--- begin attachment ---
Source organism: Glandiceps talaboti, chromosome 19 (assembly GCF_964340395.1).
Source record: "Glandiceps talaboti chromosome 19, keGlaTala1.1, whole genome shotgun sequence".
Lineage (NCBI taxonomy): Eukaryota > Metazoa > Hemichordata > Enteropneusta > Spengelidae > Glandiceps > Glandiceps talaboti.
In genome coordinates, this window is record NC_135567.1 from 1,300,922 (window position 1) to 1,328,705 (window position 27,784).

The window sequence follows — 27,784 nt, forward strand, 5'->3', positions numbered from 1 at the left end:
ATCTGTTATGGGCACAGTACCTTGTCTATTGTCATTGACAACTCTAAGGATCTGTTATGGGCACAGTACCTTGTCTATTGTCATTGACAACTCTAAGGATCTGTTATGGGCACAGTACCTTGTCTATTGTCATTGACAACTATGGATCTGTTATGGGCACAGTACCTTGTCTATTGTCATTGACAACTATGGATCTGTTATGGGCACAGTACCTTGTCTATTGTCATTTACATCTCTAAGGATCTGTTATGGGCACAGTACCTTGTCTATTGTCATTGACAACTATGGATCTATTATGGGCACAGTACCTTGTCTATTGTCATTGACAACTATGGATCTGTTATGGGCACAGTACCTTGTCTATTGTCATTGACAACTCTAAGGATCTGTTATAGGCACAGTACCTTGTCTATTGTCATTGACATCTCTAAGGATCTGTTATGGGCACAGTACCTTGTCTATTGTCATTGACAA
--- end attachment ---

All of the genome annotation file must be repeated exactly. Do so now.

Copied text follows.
Source organism: Glandiceps talaboti, chromosome 19 (assembly GCF_964340395.1).
Source record: "Glandiceps talaboti chromosome 19, keGlaTala1.1, whole genome shotgun sequence".
Lineage (NCBI taxonomy): Eukaryota > Metazoa > Hemichordata > Enteropneusta > Spengelidae > Glandiceps > Glandiceps talaboti.
In genome coordinates, this window is record NC_135567.1 from 1,300,922 (window position 1) to 1,328,705 (window position 27,784).

The window sequence follows — 27,784 nt, forward strand, 5'->3', positions numbered from 1 at the left end:
ATCTGTTATGGGCACAGTACCTTGTCTATTGTCATTGACAACTCTAAGGATCTGTTATGGGCACAGTACCTTGTCTATTGTCATTGACAACTCTAAGGATCTGTTATGGGCACAGTACCTTGTCTATTGTCATTGACAACTATGGATCTGTTATGGGCACAGTACCTTGTCTATTGTCATTGACAACTATGGATCTGTTATGGGCACAGTACCTTGTCTATTGTCATTTACATCTCTAAGGATCTGTTATGGGCACAGTACCTTGTCTATTGTCATTGACAACTATGGATCTATTATGGGCACAGTACCTTGTCTATTGTCATTGACAACTATGGATCTGTTATGGGCACAGTACCTTGTCTATTGTCATTGACAACTCTAAGGATCTGTTATAGGCACAGTACCTTGTCTATTGTCATTGACATCTCTAAGGATCTGTTATGGGCACAGTACCTTGTCTATTGTCATTGACAA